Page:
A dog savaging your child needs to be shot to prevent your child from dying. Does it matter whether the dog is mean or suffering from rabies? The behavior must be controlled and what steps are taken are based on the behavior.

Moving Well Versus Moving Right

Can't remember who said it, some Tai Chi guy in the intro to a book, but the words were something like, "Most Martial Artists train for years to try to develop the kind of power that they have naturally when they bang their shin into a coffee table in the dark."

Most reasonably athletic people move well. If you've ever "bucked bales" on a farm, thrown bales of hay into a truck and stacked them or ever spent some time digging ditches using a shovel and a pick, you're probably pretty good at coordinating arms, legs and hips into a powerful unit. Athletes in general move well. So do dancers. Basketball players learn to move- dribble, shoot, pass, screen, block- and try to do the motion well the way it needs to be done in the moment.

Martial artists too often are obsessed with moving right. With 'proper form'. Through training, they get this picture in their heads of what a punch or block should look like. Then they try to plug that picture into reality and make it fit.

A bunch of images here:

1) What is moving right? It's a memory of how someone else moved well. You disect your clearest memory of how Chogun Miyagi threw his best punch ever and you practice that one moment in time over and over, completely forgetting all the moments in time where Miyagi punched differently or didn't punch at all.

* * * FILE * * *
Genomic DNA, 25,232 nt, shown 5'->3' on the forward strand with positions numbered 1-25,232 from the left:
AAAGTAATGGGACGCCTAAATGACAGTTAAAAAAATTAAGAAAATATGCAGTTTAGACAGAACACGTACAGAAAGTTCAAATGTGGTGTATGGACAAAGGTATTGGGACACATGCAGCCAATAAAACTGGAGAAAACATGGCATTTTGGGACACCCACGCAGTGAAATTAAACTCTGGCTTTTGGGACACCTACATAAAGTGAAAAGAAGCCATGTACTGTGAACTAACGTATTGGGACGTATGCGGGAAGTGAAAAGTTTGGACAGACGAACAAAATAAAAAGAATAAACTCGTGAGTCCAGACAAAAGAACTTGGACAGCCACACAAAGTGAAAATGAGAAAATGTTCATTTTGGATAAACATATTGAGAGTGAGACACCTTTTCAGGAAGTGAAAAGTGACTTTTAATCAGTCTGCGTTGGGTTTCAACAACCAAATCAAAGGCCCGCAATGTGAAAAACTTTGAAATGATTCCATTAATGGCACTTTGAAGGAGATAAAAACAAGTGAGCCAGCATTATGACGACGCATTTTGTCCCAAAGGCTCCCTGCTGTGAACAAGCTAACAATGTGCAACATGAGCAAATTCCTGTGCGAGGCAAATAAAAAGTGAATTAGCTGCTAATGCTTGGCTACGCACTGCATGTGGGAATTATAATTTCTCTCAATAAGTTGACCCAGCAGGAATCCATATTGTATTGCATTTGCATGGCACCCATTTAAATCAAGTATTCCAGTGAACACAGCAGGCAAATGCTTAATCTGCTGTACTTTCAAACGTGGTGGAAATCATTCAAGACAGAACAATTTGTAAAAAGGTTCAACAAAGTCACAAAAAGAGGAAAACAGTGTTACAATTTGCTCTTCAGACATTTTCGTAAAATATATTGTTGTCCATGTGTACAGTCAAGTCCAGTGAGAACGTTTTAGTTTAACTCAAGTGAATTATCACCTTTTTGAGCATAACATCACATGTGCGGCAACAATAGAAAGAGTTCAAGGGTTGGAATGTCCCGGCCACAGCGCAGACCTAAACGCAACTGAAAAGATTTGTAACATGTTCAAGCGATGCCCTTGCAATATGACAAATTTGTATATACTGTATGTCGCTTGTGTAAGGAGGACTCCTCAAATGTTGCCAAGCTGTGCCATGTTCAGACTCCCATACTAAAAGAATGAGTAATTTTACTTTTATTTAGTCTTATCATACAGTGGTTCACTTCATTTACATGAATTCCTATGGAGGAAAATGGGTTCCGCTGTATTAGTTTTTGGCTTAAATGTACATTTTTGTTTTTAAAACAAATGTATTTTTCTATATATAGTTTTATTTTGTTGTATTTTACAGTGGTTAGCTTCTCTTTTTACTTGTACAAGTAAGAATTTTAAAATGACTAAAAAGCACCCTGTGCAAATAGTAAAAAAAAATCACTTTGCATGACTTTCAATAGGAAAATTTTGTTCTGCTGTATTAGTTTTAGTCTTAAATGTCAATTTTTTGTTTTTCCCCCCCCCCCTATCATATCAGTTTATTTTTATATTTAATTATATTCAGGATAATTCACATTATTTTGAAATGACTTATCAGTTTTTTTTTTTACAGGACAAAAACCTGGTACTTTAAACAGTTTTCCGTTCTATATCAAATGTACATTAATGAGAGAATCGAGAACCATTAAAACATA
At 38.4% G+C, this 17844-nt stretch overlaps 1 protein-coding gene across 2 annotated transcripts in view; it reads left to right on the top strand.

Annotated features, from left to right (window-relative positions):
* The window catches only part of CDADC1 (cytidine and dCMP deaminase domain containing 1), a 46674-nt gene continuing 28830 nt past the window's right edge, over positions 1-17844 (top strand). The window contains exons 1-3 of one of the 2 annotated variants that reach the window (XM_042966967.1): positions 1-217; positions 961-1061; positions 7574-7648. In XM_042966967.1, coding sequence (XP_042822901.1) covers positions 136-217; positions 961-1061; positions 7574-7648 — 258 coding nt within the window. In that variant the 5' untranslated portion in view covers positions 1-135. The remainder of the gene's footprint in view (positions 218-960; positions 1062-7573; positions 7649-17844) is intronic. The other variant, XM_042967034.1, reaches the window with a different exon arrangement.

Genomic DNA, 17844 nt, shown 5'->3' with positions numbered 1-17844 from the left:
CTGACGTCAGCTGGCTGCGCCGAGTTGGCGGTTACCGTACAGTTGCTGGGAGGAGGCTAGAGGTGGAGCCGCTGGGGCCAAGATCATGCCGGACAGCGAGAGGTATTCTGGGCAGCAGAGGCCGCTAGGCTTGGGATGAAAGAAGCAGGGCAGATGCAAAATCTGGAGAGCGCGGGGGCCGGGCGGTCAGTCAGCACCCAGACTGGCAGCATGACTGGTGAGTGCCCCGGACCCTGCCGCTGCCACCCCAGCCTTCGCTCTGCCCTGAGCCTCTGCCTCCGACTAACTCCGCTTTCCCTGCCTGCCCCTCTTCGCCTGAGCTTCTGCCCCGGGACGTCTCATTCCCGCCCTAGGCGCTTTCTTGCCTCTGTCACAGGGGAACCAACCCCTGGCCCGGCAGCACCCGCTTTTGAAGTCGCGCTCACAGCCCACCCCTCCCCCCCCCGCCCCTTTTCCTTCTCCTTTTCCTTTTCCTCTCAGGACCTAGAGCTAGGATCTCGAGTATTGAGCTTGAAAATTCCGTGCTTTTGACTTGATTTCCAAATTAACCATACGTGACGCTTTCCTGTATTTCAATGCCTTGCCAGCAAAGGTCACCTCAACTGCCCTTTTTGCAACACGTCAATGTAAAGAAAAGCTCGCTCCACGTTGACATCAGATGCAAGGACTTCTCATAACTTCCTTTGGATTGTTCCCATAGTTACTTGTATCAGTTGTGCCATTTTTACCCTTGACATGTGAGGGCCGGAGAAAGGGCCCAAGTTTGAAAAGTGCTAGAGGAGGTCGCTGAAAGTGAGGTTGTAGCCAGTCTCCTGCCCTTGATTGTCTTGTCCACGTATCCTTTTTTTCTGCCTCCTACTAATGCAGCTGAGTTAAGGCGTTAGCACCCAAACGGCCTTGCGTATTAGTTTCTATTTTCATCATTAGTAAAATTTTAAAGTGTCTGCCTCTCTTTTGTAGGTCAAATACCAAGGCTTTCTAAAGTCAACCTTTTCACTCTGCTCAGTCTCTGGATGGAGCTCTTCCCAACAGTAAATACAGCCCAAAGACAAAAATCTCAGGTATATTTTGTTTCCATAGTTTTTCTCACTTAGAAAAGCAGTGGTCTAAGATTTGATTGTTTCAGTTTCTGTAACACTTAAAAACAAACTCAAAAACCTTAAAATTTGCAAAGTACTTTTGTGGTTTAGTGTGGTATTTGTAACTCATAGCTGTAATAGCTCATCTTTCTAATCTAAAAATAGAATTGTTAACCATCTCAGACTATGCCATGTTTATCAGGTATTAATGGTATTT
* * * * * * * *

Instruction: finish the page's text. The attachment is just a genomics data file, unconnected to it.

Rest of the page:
2) People start emulating proper form completely without regard to whether it works or not. That's fundamentally screwed up. This is where you get a young martial artist saying, "Sensei this doesn't work, he just blows through this block." And sensei replies, "Practice harder." Only in martial arts is practicing something that is not working considered a good idea. In other endeavors it is called 'reinforcing failure'.

3) The end image is that people who move right have a square peg and spend their time looking for a square hole for the peg to go into. People who move well can change the shape of their peg to fit the available hole.

3.1) One of the biggest dangers in martial arts is someone who has a square peg and has been trained (or brainwashed) so that they don't believe in, or can't see round holes. If that's too abstract, these are the people who say, "My knife defense didn't work because you attacked me wrong."

This is in my head because I've been working with a local JJ group on their groundfighting (note: groundfighting is not grappling). They know techniques and tricks- submissions, strangles, stuff like that- but they are very wooden and can't improvise. They know the right way to do X and they wait for the opportunity to arise. If it's a few degrees off, they don't recognize it.

There is no way to move, no way to stand, no position you can be in that doesn't have a vulnerability. By taking the mindset of doing things right, you limit yourself to opportunities that you have memorized and miss all the others right in front of you. You see the world through these lenses of 'right'.